S3: Some of the leading lights of UK alternative rock in this period were fundamentally guitar rock bands while others almost exclusively favoured the synthesizer. Some even converted themselves from guitar combos into synth pop acts with a dark edge.


S11: Let’s just say this and you’ll have to trust me as a generation Xer of a certain age. If you went to high school and college when I did and you liked one of these bands you probably liked them all. Maybe you were the class nerd or the one at school with black nail polish or eyeliner no matter what your gender. Maybe you were a jock but also secretly IMO. And this was the music you played in the sanctity of your bedroom or Walkman especially if you were an American team in the 80s or early 90s and you loved these bands. Their relative lack of popularity at the time was the point.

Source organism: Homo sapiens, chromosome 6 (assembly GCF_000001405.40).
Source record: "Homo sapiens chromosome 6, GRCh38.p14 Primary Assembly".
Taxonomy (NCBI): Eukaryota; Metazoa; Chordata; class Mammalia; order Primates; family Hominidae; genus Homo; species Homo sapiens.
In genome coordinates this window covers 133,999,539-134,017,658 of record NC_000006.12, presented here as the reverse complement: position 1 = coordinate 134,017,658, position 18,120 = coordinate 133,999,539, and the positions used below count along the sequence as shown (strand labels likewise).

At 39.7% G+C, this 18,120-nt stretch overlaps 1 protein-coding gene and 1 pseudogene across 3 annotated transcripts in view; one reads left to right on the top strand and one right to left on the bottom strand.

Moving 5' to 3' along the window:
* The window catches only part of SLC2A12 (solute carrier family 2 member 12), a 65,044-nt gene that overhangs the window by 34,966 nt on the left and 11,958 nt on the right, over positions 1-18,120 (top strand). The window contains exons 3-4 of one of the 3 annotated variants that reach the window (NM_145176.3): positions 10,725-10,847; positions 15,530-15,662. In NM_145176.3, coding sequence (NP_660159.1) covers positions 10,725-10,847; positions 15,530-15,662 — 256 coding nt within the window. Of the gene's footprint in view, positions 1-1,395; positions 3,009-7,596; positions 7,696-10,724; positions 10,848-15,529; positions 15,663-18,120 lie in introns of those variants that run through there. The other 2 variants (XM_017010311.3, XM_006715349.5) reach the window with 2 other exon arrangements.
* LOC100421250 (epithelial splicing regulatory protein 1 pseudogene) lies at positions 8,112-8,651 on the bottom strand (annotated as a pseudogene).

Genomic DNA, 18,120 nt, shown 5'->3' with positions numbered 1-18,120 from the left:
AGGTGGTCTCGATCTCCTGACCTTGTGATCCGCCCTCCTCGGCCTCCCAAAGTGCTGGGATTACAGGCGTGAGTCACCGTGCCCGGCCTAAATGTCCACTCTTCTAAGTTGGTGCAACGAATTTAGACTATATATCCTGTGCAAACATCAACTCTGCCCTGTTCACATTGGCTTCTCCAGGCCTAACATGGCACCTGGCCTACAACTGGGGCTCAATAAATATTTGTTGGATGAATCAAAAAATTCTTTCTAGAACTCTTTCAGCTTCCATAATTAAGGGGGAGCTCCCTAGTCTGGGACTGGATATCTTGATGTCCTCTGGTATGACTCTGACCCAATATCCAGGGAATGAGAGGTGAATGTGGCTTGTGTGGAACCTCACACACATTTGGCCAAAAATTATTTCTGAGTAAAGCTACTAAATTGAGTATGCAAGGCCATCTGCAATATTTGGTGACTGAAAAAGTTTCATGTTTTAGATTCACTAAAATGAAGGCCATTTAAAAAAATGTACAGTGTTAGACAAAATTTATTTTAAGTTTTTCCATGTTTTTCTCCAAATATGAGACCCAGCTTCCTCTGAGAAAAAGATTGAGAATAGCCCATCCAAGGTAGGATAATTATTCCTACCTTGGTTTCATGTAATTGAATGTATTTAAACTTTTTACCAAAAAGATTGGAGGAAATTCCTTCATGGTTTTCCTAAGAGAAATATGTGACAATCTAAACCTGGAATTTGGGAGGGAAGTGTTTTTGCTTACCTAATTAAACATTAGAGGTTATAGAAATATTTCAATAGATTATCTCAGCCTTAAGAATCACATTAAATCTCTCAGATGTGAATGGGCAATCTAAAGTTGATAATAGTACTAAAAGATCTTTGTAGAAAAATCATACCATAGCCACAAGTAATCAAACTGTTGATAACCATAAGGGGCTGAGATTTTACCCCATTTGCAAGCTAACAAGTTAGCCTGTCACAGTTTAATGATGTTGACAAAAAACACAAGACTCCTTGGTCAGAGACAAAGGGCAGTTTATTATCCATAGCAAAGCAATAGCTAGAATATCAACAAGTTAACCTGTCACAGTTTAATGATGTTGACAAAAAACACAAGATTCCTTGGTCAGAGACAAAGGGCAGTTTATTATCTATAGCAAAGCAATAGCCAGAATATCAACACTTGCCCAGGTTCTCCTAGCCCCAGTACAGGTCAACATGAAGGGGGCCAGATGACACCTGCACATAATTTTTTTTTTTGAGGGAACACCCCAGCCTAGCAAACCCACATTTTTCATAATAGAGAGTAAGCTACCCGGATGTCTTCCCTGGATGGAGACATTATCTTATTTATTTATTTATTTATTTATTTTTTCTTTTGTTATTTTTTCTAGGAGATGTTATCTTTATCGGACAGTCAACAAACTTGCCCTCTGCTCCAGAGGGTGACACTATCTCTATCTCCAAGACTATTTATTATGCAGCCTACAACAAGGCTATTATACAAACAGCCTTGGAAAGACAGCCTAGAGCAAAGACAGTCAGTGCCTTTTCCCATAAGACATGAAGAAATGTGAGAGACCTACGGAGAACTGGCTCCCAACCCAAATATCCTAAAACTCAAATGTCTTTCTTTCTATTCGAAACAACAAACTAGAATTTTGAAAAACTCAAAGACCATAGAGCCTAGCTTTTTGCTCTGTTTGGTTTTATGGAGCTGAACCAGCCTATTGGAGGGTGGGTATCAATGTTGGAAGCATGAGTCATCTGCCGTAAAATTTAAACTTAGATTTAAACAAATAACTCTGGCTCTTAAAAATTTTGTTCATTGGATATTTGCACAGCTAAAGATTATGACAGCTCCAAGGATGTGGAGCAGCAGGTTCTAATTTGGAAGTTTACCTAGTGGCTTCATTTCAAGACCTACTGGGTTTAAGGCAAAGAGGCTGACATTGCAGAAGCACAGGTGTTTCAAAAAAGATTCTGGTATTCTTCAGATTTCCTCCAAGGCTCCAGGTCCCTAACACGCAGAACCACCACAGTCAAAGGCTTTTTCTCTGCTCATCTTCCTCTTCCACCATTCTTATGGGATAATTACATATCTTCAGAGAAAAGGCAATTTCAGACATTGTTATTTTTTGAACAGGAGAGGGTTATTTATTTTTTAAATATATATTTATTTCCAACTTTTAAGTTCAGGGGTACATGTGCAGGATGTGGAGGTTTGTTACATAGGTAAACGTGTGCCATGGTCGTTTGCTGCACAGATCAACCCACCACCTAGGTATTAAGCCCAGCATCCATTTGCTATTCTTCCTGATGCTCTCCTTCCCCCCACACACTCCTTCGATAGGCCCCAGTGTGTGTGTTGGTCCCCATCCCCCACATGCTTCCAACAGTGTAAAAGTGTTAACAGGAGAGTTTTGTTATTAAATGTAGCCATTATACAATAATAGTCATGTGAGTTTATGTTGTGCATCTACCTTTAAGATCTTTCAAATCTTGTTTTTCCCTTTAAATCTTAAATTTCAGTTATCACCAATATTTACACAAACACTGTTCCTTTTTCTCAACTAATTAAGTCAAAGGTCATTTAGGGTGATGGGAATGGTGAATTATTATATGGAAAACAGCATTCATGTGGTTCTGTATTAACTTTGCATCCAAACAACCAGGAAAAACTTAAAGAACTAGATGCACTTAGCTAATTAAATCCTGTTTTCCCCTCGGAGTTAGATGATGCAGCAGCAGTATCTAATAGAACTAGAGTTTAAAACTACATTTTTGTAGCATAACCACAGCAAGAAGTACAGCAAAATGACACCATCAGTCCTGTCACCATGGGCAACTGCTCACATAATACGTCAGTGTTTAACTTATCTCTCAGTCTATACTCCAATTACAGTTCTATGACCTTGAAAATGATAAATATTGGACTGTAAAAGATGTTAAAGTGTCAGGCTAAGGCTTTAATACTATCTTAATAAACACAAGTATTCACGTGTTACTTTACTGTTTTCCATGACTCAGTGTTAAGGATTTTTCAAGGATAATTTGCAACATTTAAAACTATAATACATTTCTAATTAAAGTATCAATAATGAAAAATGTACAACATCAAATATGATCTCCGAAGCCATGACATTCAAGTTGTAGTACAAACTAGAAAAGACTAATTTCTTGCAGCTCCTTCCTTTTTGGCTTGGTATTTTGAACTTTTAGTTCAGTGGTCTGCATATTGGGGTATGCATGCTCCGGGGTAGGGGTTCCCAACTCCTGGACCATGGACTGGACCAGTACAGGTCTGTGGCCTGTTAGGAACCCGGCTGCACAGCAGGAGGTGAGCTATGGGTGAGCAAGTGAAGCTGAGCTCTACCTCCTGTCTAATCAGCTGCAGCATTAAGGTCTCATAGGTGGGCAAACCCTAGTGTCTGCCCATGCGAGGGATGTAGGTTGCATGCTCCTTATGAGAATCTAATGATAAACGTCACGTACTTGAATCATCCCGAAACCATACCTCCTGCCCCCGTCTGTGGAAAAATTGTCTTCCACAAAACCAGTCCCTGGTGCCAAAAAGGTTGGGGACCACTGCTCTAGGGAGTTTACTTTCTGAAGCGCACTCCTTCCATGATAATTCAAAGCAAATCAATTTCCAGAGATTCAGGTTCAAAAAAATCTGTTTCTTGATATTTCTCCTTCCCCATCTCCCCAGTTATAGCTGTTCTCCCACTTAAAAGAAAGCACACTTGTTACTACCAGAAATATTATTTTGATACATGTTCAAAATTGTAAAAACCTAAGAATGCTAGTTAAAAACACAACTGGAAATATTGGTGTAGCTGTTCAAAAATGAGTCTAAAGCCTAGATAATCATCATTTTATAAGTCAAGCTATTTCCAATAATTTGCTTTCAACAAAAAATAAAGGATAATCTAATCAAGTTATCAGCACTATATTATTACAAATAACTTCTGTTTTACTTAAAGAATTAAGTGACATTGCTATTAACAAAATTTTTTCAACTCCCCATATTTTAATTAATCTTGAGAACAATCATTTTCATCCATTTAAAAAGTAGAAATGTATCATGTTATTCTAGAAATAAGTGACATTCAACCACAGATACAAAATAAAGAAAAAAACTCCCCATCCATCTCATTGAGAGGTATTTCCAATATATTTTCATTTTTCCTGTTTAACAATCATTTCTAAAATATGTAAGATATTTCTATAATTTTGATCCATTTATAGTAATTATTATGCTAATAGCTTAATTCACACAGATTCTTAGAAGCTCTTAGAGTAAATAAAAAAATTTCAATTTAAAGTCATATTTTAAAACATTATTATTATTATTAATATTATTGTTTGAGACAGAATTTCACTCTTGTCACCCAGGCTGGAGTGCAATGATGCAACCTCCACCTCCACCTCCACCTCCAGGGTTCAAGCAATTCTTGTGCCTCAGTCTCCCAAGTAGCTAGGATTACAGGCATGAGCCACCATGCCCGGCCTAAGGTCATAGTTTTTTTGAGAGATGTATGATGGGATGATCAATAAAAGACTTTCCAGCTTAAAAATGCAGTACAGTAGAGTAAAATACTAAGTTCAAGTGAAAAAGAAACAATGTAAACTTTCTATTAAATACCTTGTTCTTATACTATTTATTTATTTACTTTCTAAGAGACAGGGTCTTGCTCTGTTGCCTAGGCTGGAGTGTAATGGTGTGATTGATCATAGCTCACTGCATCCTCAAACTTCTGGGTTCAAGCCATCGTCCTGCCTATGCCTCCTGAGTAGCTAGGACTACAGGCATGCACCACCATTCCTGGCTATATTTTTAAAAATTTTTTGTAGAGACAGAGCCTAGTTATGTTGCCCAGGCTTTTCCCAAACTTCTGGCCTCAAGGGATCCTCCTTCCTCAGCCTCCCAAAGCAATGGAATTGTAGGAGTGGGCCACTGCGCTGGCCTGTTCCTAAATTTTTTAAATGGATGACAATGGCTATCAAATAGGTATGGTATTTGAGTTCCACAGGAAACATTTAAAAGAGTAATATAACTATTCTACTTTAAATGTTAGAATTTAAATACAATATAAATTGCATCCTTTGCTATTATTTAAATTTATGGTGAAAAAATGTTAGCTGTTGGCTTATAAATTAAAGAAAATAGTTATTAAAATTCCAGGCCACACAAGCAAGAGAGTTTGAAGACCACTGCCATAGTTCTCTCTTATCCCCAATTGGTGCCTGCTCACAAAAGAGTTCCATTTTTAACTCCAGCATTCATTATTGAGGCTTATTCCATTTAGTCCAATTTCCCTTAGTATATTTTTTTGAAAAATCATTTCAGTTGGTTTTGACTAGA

S6: Call it what you will.


S3: These bands all fell under the rubric of what rock critics and the music industry called very broadly post punk because no matter what the prior emergence of punk. A much louder angrier music made all of this dark rock. Possible. The emergence of punk in the mid 1970s in both America. And England. Was a seminal event.

S12: But it was particularly seismic across the United Kingdom. The emergence of the Sex Pistols in 1976 inspired numerous would be musicians including in provincial areas outside of London. Members of two of the groups we will discuss in this episode New Order and The Smiths were present at the Pistols legendary June 1976 show. At Manchester’s Lesser Free Trade Hall. A gig where fewer than 50 people were in the audience but seemingly half of them. Formed. Bands.